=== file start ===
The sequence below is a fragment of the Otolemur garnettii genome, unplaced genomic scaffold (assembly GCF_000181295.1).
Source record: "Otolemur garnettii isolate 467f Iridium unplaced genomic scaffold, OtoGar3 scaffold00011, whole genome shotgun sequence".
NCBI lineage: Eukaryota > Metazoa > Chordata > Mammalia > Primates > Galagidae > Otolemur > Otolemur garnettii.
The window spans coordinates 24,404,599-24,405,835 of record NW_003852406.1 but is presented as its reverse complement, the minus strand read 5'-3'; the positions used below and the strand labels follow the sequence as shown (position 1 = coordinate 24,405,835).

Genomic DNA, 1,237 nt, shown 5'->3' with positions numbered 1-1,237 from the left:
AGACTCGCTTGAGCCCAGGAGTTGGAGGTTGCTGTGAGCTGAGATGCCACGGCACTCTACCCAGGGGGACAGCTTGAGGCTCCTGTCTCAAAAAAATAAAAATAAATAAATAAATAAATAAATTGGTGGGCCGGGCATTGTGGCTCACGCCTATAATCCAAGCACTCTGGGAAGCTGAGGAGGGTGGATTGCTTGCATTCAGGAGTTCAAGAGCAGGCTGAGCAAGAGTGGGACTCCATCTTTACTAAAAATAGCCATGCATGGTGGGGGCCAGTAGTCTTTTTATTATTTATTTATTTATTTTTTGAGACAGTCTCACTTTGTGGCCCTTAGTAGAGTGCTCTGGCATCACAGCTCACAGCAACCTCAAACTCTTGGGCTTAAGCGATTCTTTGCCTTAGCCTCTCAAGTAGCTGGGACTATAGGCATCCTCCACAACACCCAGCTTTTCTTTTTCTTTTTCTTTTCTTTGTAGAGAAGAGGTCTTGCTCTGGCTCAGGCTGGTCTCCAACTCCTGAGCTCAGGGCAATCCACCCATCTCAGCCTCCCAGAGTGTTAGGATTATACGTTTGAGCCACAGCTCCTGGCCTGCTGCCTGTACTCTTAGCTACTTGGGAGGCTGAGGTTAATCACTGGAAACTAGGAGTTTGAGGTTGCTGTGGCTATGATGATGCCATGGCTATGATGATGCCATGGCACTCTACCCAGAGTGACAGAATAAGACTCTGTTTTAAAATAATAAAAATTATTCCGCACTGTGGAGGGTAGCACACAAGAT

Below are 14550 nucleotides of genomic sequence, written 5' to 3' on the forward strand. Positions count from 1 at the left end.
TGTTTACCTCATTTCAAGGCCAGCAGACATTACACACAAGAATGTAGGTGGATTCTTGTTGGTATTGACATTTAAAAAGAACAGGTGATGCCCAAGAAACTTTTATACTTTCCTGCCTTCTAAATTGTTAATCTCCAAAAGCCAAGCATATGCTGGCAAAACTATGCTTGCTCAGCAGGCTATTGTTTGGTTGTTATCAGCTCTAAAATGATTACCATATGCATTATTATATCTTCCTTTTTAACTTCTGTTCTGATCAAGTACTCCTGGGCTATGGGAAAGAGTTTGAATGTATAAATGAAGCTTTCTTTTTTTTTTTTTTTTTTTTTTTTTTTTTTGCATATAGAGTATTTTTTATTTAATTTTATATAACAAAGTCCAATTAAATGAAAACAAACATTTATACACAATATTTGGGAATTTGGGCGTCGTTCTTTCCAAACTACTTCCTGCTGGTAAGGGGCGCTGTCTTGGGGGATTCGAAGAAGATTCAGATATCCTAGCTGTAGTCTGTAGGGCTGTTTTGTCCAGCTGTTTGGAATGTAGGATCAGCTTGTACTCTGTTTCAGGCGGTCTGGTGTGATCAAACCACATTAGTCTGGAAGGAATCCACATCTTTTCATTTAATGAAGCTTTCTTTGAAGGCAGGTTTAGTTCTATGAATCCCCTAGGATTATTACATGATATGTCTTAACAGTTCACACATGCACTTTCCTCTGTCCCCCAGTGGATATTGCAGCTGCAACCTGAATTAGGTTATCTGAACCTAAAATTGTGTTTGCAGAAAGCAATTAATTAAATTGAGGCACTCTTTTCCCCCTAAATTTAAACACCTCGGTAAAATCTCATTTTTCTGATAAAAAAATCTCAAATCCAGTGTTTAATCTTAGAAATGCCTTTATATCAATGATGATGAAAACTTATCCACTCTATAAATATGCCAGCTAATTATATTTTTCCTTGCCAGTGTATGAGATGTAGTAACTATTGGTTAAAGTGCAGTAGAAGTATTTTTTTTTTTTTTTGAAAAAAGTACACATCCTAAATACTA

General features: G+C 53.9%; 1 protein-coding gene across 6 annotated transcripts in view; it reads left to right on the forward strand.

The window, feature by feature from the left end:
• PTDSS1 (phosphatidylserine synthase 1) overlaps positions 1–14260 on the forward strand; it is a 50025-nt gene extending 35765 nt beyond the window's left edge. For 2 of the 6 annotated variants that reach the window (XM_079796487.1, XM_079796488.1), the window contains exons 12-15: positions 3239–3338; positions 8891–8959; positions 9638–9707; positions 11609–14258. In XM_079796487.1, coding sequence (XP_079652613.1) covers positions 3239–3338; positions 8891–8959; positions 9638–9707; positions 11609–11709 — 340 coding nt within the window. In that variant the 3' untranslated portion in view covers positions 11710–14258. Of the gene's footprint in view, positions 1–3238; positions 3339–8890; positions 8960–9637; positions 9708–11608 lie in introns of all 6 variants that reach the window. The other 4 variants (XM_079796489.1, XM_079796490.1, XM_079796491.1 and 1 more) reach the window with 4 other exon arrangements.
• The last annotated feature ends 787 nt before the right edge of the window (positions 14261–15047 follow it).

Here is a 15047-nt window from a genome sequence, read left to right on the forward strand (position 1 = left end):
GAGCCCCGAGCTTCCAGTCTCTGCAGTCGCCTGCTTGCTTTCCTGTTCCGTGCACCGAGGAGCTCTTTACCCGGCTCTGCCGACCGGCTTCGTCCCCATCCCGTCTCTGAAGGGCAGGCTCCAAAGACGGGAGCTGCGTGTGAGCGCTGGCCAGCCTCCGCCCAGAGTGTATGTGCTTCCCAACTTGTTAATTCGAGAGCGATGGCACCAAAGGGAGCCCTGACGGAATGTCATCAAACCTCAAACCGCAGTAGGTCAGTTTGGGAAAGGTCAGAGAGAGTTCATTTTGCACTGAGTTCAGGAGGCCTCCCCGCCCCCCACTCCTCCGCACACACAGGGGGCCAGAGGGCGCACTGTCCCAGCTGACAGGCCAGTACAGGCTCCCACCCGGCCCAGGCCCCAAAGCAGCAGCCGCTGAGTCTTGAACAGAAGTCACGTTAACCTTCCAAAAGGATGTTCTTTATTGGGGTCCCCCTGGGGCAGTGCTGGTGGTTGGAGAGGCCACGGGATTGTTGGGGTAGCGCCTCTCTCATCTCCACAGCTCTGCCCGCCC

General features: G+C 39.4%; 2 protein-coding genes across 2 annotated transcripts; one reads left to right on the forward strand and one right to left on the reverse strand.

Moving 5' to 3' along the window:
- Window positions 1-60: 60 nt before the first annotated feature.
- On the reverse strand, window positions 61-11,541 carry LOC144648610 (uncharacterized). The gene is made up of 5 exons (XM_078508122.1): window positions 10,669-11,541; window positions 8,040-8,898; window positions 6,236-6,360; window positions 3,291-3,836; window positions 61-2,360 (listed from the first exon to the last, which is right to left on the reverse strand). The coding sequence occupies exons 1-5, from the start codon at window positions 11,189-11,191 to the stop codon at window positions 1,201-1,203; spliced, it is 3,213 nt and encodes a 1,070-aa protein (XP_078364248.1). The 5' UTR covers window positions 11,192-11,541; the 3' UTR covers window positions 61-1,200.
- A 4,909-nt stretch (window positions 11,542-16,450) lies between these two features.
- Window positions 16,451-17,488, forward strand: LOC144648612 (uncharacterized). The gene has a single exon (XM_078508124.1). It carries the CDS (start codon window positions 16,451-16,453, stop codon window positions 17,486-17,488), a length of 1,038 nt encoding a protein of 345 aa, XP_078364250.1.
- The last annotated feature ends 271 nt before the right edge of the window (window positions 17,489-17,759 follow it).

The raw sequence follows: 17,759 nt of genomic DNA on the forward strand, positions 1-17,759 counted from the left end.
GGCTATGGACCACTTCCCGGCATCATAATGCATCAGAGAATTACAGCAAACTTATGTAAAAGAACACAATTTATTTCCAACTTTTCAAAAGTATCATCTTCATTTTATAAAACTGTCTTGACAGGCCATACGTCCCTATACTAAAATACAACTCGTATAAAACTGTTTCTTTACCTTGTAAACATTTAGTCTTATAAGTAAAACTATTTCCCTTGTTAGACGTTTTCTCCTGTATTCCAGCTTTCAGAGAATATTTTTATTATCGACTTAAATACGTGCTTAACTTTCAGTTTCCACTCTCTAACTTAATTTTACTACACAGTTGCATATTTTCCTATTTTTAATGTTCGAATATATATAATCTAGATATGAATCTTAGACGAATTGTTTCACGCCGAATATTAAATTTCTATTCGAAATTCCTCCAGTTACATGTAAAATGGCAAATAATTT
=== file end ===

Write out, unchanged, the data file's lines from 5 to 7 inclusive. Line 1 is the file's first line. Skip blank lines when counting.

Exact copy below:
Genomic DNA, 1,237 nt, shown 5'->3' with positions numbered 1-1,237 from the left:
AGACTCGCTTGAGCCCAGGAGTTGGAGGTTGCTGTGAGCTGAGATGCCACGGCACTCTACCCAGGGGGACAGCTTGAGGCTCCTGTCTCAAAAAAATAAAAATAAATAAATAAATAAATAAATTGGTGGGCCGGGCATTGTGGCTCACGCCTATAATCCAAGCACTCTGGGAAGCTGAGGAGGGTGGATTGCTTGCATTCAGGAGTTCAAGAGCAGGCTGAGCAAGAGTGGGACTCCATCTTTACTAAAAATAGCCATGCATGGTGGGGGCCAGTAGTCTTTTTATTATTTATTTATTTATTTTTTGAGACAGTCTCACTTTGTGGCCCTTAGTAGAGTGCTCTGGCATCACAGCTCACAGCAACCTCAAACTCTTGGGCTTAAGCGATTCTTTGCCTTAGCCTCTCAAGTAGCTGGGACTATAGGCATCCTCCACAACACCCAGCTTTTCTTTTTCTTTTTCTTTTCTTTGTAGAGAAGAGGTCTTGCTCTGGCTCAGGCTGGTCTCCAACTCCTGAGCTCAGGGCAATCCACCCATCTCAGCCTCCCAGAGTGTTAGGATTATACGTTTGAGCCACAGCTCCTGGCCTGCTGCCTGTACTCTTAGCTACTTGGGAGGCTGAGGTTAATCACTGGAAACTAGGAGTTTGAGGTTGCTGTGGCTATGATGATGCCATGGCTATGATGATGCCATGGCACTCTACCCAGAGTGACAGAATAAGACTCTGTTTTAAAATAATAAAAATTATTCCGCACTGTGGAGGGTAGCACACAAGAT

Below are 14550 nucleotides of genomic sequence, written 5' to 3' on the forward strand. Positions count from 1 at the left end.